This had to have been where Ms. Regina spent much of her time. Who wouldn’t? It felt a special place. Her family’s own back yard was much smaller with an aging trampoline in one corner and a charred fire pit in another; their flagstone patio was outfitted with worn outdoor furniture and a big gas grill–that was all. But this–this was lovely, expertly tended yet welcoming, a perfect combination. Attention had been lavished on it; the array of forms and colors, the deft touches were what the senses longed to claim. Serenity. Ms. Regina outside on her knees, trowel in hand, wide brimmed sunhat a canopy for her attractive face–this must have been her joy and relaxation for many years. It suited Tanya’s idea of her–the gentlewoman tending her plants considerately and with wisdom, as she had tended her school. But, she imagined, too often alone. It felt so…private, despite the cheery aura.

But where was the woman beyond all the gardening? There had to have been more of her. Everything reflected abundance. Tanya had heard there had been a baby grand piano but it was gone if so, carted off by some gifted child’s family. She’d expected to see more of something…. There were were paintings leaned against walls, some Tanya liked and some she didn’t with others turned away from view. She had hoped to find more clues than pretty objects, greenery.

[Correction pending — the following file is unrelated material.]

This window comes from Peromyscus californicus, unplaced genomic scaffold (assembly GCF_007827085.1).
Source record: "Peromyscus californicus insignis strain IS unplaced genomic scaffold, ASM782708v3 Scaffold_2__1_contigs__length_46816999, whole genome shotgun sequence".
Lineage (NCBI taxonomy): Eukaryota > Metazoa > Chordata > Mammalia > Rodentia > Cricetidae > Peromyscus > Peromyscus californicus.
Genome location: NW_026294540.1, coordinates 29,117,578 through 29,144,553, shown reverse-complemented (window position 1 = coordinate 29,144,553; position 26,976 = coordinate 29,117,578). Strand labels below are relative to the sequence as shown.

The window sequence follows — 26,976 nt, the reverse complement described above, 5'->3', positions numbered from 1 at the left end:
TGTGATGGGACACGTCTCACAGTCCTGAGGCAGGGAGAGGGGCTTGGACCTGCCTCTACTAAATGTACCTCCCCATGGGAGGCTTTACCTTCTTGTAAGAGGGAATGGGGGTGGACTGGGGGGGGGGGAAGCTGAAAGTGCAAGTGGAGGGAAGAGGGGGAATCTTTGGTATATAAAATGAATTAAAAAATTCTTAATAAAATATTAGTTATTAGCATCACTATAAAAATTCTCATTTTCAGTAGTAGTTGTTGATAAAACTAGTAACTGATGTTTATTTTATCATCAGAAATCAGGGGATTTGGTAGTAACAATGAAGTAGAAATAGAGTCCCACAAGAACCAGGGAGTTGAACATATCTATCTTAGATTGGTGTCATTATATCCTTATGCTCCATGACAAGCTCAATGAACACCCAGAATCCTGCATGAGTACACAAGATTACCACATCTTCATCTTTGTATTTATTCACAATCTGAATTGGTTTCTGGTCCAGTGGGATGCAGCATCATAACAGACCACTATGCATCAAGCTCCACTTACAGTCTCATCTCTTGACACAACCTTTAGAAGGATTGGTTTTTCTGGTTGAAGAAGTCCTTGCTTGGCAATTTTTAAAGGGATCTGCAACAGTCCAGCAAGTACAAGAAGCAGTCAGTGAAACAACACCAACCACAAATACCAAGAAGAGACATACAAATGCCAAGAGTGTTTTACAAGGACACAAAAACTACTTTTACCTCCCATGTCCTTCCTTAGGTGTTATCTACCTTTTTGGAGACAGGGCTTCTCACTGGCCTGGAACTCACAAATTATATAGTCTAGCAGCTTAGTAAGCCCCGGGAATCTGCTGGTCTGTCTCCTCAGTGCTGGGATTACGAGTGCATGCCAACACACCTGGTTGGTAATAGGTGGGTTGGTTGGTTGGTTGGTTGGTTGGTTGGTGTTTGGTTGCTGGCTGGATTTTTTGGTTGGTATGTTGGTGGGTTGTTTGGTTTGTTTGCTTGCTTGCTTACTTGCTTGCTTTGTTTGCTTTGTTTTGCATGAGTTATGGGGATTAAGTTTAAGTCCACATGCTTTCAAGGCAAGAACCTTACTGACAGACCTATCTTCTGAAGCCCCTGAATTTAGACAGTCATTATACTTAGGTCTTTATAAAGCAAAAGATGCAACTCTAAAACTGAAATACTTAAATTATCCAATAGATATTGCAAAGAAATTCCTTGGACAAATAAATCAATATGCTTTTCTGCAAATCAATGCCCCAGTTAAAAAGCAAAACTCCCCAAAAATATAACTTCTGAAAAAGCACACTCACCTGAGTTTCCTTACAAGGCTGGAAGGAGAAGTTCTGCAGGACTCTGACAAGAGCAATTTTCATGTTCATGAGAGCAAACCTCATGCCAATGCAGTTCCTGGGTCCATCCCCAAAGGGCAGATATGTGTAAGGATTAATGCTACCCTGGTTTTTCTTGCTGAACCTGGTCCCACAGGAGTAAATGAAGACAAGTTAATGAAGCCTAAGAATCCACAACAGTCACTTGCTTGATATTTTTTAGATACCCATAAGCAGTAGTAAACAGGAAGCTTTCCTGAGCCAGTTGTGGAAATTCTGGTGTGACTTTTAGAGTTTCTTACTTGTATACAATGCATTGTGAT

Tanya left the resting gentleman in the garden and others trickling out, and once inside she climbed the steps to the second floor. Four huge bedrooms, three smallish bathrooms. The first two were empty except for expensive and heavy bed frames and dressers for sale, one frame leaned against the wall. Most had “SOLD” stickers already.

The next room had a shelf with several bells of brass or crystal on it. A sturdy desk had six fine music boxes with inlaid or carved lids; Tanya gently opened each one to classical melodies. They looked very pricey. There were small prints of birds, butterflies and plants, like botanical illustrations–and bed linens folded in zippered plastic cubes on the high bed. A footstool was at its side. A gorgeous pen and ink drawing of the very house in a tarnished silver frame that pulled her in. But no portraits of family of others–they might have been collected for relatives, wherever they were. There also was a rich worn Persian wool rug, a closet with three woolen jackets and a couple of rain coats that looked well kept.